Statistics can also be surprising. Since 1976, there have been over 1,280 executions in the U.S. Currently, there are over 3,000 people waiting on death row. Historically, few are of them are women, but not as of late. Recently, Virginia executed a female inmate after nearly a century. Nearly all people on death row are poor and unable to personally afford a proper legal defense. Since the advent of DNA testing, over 260 people have been exonerated from death row. Science has proven that our system is fallible. My guess is there are even more innocent people on death row as you read this. That hurts.
We are the only Western country who still uses the death penalty. America, the self proclaimed bearer of human rights in the world, is led by two parties who believe in capital punishment, who operate that machinery of death, and who are right now attempting to kill over 3,000 of our own poorest citizens. The citizens of the world who are awaiting our step forward from the reign of Bush must be wondering what happened to the future that was promised to us? What happened to the hope? Where is the change?
Drone usage in Pakistan, Yemen, and Afghanistan has escalated far beyond that of the Bush years. Drone attacks are death penalties with a remote-controlled digital executioner. Of course, surprise is part of the plan in order to kill Al-Qaeda members, but how many are simply the wrong people? While our troops on the ground still struggle to identify the enemy on a crowded street, the risk of error by an unmanned drone can be even higher. Given the rise in the usage of the drones, is it not time to ask more questions about their usage and efficacy? Who is in the chain of decision-making? How many innocent bystanders have been killed? Who is held accountable for their deaths? How do we make reparations for our errors, if at all? Drone strikes are the death penalty in action. Maybe we should be asking these same questions to the politicians who stand by and allow the death penalty to kill our own citizens.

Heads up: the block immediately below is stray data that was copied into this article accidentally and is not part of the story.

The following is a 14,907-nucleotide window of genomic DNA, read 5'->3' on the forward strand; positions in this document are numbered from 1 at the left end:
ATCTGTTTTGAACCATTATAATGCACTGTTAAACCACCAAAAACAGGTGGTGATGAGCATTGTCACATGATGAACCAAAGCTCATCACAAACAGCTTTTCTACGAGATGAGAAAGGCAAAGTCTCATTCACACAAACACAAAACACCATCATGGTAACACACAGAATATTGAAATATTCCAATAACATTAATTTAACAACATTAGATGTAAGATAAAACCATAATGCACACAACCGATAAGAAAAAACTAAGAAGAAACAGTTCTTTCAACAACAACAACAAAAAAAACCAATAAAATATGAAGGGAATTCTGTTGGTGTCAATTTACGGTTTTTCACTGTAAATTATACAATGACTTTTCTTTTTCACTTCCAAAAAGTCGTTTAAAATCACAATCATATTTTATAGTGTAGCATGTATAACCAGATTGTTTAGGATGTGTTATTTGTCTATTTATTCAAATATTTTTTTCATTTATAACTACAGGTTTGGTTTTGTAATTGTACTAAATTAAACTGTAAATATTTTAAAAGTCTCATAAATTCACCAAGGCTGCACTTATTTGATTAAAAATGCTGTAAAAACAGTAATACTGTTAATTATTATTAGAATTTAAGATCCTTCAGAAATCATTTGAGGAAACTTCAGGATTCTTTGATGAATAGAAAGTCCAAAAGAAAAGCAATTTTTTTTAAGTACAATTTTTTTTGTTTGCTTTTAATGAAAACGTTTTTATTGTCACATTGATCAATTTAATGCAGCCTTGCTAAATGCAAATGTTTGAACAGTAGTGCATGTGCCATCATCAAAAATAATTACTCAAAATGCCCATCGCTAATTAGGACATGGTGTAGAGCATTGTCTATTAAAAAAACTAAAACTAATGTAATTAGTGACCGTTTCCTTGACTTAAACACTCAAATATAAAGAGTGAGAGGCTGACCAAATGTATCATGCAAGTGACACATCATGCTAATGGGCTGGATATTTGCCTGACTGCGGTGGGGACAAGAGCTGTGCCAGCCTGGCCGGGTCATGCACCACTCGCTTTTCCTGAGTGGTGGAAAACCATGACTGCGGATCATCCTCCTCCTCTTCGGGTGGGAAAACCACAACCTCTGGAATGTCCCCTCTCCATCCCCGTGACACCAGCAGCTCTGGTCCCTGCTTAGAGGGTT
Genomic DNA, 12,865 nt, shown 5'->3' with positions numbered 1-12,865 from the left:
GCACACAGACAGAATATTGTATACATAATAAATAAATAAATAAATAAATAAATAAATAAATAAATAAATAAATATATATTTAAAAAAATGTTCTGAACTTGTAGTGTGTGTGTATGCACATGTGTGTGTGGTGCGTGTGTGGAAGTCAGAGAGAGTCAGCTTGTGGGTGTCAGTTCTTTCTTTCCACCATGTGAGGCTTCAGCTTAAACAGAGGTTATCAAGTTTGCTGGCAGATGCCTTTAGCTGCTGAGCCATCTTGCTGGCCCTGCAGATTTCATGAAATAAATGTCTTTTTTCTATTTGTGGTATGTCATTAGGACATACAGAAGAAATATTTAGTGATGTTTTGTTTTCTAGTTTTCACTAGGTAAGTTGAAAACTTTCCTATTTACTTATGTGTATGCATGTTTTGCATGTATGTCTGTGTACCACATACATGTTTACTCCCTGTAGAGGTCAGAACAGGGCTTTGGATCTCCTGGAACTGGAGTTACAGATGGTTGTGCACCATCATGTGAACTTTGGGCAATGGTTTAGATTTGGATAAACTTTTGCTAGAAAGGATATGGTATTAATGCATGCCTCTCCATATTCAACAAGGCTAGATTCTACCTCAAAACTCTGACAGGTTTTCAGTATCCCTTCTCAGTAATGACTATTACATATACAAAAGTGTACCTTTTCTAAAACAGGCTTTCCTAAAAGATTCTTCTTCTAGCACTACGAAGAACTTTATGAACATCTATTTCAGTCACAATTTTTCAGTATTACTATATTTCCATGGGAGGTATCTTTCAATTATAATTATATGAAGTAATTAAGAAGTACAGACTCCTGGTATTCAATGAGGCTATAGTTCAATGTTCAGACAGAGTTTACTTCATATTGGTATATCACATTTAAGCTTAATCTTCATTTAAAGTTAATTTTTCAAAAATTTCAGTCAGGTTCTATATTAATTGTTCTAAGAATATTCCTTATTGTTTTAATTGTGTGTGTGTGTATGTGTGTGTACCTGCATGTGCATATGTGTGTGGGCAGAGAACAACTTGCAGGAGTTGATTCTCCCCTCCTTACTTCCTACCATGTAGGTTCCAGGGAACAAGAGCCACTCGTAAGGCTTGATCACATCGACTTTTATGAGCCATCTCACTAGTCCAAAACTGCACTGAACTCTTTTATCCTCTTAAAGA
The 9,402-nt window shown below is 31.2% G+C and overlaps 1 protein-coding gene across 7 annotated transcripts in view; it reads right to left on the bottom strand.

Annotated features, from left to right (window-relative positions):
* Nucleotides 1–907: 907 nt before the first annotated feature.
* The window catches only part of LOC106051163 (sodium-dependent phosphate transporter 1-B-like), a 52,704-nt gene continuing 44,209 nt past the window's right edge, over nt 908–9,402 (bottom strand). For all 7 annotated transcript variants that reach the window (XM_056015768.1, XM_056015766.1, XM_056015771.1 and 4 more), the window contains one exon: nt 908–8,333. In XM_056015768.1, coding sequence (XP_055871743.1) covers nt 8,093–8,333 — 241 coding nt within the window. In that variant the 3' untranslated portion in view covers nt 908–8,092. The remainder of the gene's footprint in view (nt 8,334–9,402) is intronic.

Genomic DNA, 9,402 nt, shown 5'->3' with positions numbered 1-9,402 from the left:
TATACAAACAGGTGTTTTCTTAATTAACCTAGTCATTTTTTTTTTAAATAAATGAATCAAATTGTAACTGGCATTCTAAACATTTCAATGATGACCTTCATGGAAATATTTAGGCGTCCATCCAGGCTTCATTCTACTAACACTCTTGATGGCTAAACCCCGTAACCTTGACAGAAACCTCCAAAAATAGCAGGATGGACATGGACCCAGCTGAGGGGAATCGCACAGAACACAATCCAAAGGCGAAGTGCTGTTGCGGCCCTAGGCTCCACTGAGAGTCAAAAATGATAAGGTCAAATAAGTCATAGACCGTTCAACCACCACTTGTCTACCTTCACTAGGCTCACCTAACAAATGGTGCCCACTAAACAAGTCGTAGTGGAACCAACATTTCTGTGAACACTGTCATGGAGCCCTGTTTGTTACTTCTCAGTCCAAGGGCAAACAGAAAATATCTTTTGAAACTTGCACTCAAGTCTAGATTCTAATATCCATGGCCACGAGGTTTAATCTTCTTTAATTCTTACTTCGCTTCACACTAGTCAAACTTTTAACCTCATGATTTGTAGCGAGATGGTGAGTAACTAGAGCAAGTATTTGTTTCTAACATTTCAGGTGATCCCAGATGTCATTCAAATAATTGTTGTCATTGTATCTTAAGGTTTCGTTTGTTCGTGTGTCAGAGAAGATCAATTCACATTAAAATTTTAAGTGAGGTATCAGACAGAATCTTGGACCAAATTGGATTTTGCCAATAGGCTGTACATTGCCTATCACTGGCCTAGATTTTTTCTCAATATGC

U.S. foreign policy reflects the values at home. The stench of death we leave in the streets of Pakistan as innocent civilians die from our military's drone attacks is the same foul odor we leave in the corridors of prison where own citizens are waiting to die or be proven innocent. They wait for whichever comes first, but death is foremost far too often. Even more pungent is the smell of politicians using the integrity of our judicial system to influence party politics. Though it seems that many succumb to such dishonorable means, there will always be the intellectual evolution of people like Justice Stevens and of other men and women who enact and enforce our laws. I just hope that someday, our elected leaders will say what they really mean before they're out of office, before it's too late for the innocent.